Client Login

Employment Law Services Ltd

Fairness in varying terms and conditions of employment- what is allowable?

30th September 2011
During the current challenging economic times many businesses are faced with the need to reduce their costs in order to survive. However, astute employers are aware that making staff redundant can result in a loss of the very skills and abilities that the business will need to remain competitive and able to meet greater demands in the event of an upturn in the fortune of the business and economy at large.

A large number of employers have therefore chosen to convince their staff to agree a reduction in their pay and benefits in order to avoid the need to make numbers of staff redundant. On the whole many employees have taken the pragmatic view that it is better to agree a reduction in certain benefits or wages, than lose their job completely in a redundancy process.

Good employers will always seek to agree any reduction of pay and benefits with their staff at times of crisis for the business. There should be consultation with the staff about such measures. Sometimes employers have attempted to sweeten the bitter pill by offering a one-off payment to "buy out" certain existing terms and/ or benefits within the process of agreeing a variation of terms and conditions with their workforce.  

In the recent case of Slade v TNT (UK) the Employment Appeals Tribunal (the EAT) has examined and ruled on the fairness of a situation when negotiations failed and the business then offered new terms of employment to it's staff without the offer of "buying out" the old terms - which had been a feature in the failed negotiations.    

In this case TNT had employed loading bay staff who had an entitlement to a particular bonus. For legitimate business reasons TNT sought to remove that bonus. There followed negotiations over the proposal to remove the bonus. Those negotiations included an offer of a specific payment to "buy out" the entitlement to the old bonus. TNT warned the staff that if the deal it offered was refused, the existing staff contracts would be terminated and an offer of re-engagement (on terms excluding the bonus entitlement) would be made to the staff. The negotiations broke down. TNT then terminated the existing contracts of employment and offered new terms but without including the previously proposed "buy out" provision.

The Employment Tribunal that heard the case decided that TNT was able to show that it had a fair reason for terminating the employment under the old terms, and that it had acted fairly, therefore rejecting claims of unfair dismissal brought by the (by then) former loading bay staff. At the EAT it was held that the Employment Tribunal had acted correctly in focusing on the "reasonableness" of the decision by TNT to terminate the original contracts of employment, balancing the interests of the employer and the effect of the decision on the staff. The EAT was required to examine if the Employment Tribunal had correctly applied the test of the "band of reasonable responses" in concluding that TNT had acted reasonably in the circumstances. The EAT considered that it was not right to say that the only reasonable response for the employer would be to offer re-engagement on terms which included the "buy out" sum that had featured in the failed negotiations. On the contrary the EAT concluded that it was open to a reasonable employer to conclude that they should not offer a lump sum on re-engagement when they were not going to achieve any of the benefit of the agreement for which the lump sum had originally been offered.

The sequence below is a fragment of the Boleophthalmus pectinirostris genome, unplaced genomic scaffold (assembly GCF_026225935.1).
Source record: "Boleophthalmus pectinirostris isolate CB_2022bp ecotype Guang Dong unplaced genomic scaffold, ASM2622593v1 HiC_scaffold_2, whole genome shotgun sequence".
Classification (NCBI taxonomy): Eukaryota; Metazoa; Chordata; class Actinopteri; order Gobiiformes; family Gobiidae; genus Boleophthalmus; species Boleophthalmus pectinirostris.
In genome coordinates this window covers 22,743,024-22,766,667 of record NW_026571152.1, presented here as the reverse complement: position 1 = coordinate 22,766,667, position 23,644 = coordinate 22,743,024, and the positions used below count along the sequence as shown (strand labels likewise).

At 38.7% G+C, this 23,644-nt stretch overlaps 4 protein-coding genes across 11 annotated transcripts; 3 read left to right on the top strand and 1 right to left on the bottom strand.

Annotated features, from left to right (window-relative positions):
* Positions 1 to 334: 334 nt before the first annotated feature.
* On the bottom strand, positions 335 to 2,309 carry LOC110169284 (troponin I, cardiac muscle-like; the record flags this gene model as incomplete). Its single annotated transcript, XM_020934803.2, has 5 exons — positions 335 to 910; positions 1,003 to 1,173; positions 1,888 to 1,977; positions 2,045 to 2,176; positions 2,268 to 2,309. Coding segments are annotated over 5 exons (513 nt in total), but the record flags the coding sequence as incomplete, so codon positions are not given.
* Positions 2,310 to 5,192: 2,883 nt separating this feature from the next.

There is an important lesson to be learned from this case.

For employees that lessons are to avoid being too dogmatic and intransigent in the course of, and context of, negotiations over a change of terms of employment, as the employer may still be able to demonstrate that a decision then to dismiss the staff can fall into the "range of reasonable responses" in deciding to dismiss them, notably without there being any obligation to repeat the offer of a "buy out" of the previous terms. In addition employers should note that just because at one stage an offer to make a lump sum "buy out" of the old terms was offered  does not automatically mean that it must remain a feature of an offer in the event of negotaions failing.

For employers the case illustrates the fact employers should follow a process of discussion with staff, but if that fails they will then still be able to move on with a dismissal process with offers of re-engagement on the reduced terms and conditions. In this period of economic pressure it is important that all parties try to seek to resolve problems by discussion and negotiation, but the "band of reasonable responses" approach will often be seen as a means of enabling businesses to move ahead with necessary changes to staff terms and conditions where that is in the legitimate interests, and needs, of the business.

At Hallett Employment Law Services we can help guide you through this process, either from the position of the employer or employee. If you need further help on this issue please do not hesitate to contact us.        
Advanced Site Search